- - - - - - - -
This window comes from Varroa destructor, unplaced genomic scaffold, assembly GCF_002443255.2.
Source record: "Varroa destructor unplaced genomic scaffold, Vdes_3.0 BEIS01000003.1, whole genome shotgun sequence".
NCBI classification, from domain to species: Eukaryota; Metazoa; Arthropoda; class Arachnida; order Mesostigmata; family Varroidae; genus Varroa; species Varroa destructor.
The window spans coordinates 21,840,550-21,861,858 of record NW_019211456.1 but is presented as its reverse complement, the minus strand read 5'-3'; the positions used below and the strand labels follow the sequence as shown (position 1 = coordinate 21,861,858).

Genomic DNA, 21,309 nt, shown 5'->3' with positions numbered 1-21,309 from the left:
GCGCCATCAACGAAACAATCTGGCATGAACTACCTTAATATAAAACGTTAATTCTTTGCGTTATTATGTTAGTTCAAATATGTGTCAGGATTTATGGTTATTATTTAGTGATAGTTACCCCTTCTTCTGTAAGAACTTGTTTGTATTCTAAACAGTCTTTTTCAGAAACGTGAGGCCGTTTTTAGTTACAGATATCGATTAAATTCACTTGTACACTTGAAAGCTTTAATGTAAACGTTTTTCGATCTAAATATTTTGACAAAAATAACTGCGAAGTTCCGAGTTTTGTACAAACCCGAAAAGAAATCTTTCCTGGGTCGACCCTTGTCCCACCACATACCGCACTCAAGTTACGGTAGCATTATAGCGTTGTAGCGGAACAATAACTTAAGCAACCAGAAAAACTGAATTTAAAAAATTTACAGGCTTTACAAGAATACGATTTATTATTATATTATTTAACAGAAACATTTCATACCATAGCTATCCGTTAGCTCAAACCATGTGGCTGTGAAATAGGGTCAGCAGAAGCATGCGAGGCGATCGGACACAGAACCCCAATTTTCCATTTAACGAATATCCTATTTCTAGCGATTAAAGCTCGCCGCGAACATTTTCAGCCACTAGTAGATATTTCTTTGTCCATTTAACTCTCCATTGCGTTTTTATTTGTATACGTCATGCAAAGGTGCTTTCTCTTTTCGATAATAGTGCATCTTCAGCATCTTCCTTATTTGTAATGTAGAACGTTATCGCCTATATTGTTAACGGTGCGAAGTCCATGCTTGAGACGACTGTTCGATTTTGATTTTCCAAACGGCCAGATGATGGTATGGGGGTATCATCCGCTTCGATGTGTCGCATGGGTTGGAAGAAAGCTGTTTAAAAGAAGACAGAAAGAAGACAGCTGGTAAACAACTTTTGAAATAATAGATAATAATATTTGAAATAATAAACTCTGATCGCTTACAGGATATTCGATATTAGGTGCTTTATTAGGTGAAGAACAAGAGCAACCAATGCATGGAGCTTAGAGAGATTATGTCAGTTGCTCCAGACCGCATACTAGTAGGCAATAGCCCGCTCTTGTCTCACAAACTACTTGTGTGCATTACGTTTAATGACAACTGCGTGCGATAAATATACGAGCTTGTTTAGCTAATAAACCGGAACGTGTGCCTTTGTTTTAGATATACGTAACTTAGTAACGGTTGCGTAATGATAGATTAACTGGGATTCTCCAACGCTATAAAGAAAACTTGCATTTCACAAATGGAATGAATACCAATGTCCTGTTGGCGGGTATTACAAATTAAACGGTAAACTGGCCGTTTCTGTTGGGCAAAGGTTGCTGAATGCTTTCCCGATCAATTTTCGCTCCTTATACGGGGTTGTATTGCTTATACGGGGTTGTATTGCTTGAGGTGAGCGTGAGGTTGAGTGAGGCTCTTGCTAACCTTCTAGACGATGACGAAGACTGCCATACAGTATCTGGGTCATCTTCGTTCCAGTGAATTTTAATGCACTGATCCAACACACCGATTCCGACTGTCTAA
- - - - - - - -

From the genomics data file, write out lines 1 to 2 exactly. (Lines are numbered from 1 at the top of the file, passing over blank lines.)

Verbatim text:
This window comes from Varroa destructor, unplaced genomic scaffold, assembly GCF_002443255.2.
Source record: "Varroa destructor unplaced genomic scaffold, Vdes_3.0 BEIS01000003.1, whole genome shotgun sequence".